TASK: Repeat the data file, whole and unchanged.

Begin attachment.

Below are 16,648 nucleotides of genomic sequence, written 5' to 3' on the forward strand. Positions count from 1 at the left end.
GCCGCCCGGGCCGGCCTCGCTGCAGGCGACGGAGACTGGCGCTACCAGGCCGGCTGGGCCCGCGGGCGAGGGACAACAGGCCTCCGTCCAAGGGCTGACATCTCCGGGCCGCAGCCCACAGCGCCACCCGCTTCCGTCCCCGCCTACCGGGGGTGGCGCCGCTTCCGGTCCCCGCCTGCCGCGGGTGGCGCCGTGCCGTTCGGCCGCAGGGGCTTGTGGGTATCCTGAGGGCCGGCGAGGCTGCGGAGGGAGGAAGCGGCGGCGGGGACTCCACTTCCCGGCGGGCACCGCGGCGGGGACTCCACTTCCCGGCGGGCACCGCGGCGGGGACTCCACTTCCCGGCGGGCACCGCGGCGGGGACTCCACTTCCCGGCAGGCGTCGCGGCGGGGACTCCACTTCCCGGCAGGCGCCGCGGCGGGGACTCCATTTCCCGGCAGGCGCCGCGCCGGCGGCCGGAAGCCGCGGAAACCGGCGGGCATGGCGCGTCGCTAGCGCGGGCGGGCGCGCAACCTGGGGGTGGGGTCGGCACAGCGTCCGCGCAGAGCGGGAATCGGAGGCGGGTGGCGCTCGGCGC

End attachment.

Below are 16,648 nucleotides of genomic sequence, written 5' to 3' on the forward strand. Positions count from 1 at the left end.
GCCGCCCGGGCCGGCCTCGCTGCAGGCGACGGAGACTGGCGCTACCAGGCCGGCTGGGCCCGCGGGCGAGGGACAACAGGCCTCCGTCCAAGGGCTGACATCTCCGGGCCGCAGCCCACAGCGCCACCCGCTTCCGTCCCCGCCTACCGGGGGTGGCGCCGCTTCCGGTCCCCGCCTGCCGCGGGTGGCGCCGTGCCGTTCGGCCGCAGGGGCTTGTGGGTATCCTGAGGGCCGGCGAGGCTGCGGAGGGAGGAAGCGGCGGCGGGGACTCCACTTCCCGGCGGGCACCGCGGCGGGGACTCCACTTCCCGGCGGGCACCGCGGCGGGGACTCCACTTCCCGGCGGGCACCGCGGCGGGGACTCCACTTCCCGGCAGGCGTCGCGGCGGGGACTCCACTTCCCGGCAGGCGCCGCGGCGGGGACTCCATTTCCCGGCAGGCGCCGCGCCGGCGGCCGGAAGCCGCGGAAACCGGCGGGCATGGCGCGTCGCTAGCGCGGGCGGGCGCGCAACCTGGGGGTGGGGTCGGCACAGCGTCCGCGCAGAGCGGGAATCGGAGGCGGGTGGCGCTCGGCGC